While all your fourth-graders may not yet love reading, they are at a perfect age to be turned into lifelong readers. Make reading an exciting part of your classroom by incorporating interactive and hands-on projects to accompany both independent reading and classroom reading. Reading projects can also be an opportunity to integrate art and technology into your classroom.
Taking a Journey
Many books for young people involve the hero taking a long journey. Create a map of the world in the book and put it up on the bulletin board. Read the story aloud and have students create a push-pin trail as the hero travels through the land. Have students take turns writing index cards about what happens at each push pin location. Some suggestions for books that you could use include "The Hobbit," "The Phantom Tollbooth," "The Voyage of the Dawn Treader" and "Around the World in 80 Days."
After reading a book aloud, have students create a diorama that illustrates one of their favorite scenes in the book. Alternatively, assign each student a different chapter and have them create dioramas that illustrate the events of that chapter. Put the dioramas on display in the room in the order of the book's events. Have each student take two to three minutes to present her diorama to the class and explain what is in it. Books that might work well for this project include "The Secret Garden," "The Cricket in Times Square," any of the Magic Treehouse books, "Harry Potter and the Sorcerer's Stone," "The Chronicles of Prydain: The Book of Three," "James and the Giant Peach" or "The Dark is Rising."
Divide students into groups of three to five people. Have them pick a picture book that all of them like. Then have them write a song about the story. Have each team design a music video based on the book they chose. You can either have them perform the music video as a live performance for the rest of the class or bring in video cameras and let them create their own YouTube-style video.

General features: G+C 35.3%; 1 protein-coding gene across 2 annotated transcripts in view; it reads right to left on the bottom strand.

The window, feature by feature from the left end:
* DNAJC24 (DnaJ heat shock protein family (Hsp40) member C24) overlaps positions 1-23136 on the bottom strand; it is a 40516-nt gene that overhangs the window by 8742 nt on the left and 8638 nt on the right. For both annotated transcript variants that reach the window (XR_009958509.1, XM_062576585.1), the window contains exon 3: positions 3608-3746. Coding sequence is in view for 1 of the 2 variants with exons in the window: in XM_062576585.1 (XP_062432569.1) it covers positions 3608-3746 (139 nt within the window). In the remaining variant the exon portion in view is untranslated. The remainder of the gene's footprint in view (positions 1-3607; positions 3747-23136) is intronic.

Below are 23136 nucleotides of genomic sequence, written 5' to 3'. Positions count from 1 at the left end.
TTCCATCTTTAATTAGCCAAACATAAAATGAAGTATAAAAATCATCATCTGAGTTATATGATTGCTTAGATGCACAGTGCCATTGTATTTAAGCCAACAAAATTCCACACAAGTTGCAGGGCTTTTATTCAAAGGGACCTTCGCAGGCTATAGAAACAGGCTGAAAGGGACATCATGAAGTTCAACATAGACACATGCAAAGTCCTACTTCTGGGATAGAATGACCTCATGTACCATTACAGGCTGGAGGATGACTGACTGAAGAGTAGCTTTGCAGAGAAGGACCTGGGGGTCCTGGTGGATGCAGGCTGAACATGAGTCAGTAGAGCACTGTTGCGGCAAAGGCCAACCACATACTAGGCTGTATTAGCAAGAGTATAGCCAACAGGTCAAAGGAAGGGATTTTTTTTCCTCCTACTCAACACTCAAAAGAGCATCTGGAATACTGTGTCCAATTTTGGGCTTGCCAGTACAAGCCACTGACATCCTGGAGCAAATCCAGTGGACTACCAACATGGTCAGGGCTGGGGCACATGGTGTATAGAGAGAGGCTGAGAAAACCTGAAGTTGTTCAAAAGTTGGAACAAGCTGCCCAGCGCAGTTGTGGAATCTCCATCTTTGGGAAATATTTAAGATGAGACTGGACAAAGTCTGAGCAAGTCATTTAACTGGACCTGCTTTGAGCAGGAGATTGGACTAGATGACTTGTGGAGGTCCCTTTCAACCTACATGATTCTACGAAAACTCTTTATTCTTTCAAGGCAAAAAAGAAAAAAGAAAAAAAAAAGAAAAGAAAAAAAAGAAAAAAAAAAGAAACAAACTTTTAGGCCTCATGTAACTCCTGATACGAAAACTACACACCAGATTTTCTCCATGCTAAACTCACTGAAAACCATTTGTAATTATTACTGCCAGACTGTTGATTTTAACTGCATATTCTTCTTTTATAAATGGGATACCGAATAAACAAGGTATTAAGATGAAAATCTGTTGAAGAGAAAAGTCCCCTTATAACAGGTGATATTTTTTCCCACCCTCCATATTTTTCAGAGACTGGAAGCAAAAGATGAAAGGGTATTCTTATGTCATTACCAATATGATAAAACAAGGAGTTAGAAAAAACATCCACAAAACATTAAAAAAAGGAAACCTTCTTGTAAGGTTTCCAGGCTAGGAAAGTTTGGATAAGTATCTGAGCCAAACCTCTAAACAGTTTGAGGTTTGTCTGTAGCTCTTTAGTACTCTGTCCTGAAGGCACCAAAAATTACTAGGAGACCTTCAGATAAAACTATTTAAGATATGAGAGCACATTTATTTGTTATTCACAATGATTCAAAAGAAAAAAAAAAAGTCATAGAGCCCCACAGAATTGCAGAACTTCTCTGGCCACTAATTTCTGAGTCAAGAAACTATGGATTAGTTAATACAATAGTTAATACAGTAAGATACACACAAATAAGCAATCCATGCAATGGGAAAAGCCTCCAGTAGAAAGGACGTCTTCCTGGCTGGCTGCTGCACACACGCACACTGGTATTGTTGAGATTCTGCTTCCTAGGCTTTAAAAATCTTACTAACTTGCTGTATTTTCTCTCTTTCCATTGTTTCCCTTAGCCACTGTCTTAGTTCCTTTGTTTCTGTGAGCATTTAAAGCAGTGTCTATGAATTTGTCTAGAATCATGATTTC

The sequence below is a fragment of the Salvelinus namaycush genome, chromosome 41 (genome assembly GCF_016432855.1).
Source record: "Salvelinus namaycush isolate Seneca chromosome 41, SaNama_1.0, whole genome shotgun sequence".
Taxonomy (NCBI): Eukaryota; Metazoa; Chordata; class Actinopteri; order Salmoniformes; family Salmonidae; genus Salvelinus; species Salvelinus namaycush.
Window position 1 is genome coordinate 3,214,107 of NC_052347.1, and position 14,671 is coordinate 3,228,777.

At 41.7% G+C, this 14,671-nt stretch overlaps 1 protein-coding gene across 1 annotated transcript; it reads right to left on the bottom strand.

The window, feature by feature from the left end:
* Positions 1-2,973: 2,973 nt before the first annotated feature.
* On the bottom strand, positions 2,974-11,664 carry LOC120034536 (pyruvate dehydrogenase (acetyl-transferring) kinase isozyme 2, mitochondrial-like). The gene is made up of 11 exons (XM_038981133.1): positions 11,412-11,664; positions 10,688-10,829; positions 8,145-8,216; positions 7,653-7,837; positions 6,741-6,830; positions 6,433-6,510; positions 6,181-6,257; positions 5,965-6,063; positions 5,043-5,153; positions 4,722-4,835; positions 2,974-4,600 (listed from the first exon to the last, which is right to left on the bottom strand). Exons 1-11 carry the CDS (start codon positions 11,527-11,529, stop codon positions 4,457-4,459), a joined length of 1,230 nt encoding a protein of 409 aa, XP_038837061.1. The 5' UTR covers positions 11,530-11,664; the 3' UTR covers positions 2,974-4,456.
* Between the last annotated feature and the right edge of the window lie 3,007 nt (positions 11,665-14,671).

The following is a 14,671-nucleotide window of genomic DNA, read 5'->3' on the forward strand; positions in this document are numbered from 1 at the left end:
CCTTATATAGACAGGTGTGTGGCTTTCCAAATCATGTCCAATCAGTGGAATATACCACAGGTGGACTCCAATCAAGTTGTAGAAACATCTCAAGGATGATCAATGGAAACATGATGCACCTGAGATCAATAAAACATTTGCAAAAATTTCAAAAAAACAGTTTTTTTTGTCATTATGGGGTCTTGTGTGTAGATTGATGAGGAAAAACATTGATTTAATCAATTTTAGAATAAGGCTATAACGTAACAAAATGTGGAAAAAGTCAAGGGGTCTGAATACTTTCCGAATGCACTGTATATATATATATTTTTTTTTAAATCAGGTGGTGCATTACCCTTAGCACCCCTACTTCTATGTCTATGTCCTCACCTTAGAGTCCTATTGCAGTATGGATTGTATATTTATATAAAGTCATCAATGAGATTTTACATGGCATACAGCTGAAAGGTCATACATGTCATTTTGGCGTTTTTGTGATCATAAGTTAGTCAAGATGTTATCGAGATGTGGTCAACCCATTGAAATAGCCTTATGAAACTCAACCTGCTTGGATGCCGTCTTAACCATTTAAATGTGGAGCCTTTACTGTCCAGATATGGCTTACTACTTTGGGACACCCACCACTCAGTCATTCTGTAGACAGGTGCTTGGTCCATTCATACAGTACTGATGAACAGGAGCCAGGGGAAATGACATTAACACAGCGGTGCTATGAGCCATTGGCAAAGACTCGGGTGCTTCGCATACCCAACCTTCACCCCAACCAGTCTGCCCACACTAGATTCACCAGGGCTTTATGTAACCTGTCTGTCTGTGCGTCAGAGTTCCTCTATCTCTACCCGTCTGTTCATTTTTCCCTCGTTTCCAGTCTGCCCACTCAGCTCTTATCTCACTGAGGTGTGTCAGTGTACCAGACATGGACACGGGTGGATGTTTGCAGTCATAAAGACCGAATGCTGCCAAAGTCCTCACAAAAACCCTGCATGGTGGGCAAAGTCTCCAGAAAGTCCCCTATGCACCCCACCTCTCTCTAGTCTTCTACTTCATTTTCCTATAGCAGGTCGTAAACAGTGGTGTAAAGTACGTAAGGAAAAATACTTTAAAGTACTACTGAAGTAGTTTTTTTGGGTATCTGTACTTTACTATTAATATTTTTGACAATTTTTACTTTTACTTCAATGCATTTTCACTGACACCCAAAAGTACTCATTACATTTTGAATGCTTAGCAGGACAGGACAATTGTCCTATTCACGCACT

Audio Reading Blog
Create a yearlong reading blog for your class. Set it up on a website that the children can all access. Whenever a student finishes reading a book through independent reading, let her record a one-minute review of the book and post it on the blog. They can then share their reviews with friends and family.
This is a project that can be done with a single book or multiple books. After a book has been read, give each student a square of white cloth and fabric paint. Let them create squares about the book. Have them sign their names somewhere on the squares. You may also want to provide glitter, beads, paint or yarn for students to creatively decorate their squares. Then sew or use fabric glue to connect all the pieces into a large quilt that you can display in your classroom or in the hallway.
After a unit on mythology or fairy tales, have students put on a puppet show that retells the story. Have them make puppets out of socks, paper bags, cloth or craft sticks. Give each student a chance to tell a different part of the story. Consider putting the puppet show on for a younger class or for parents during an open house or parent visitation.
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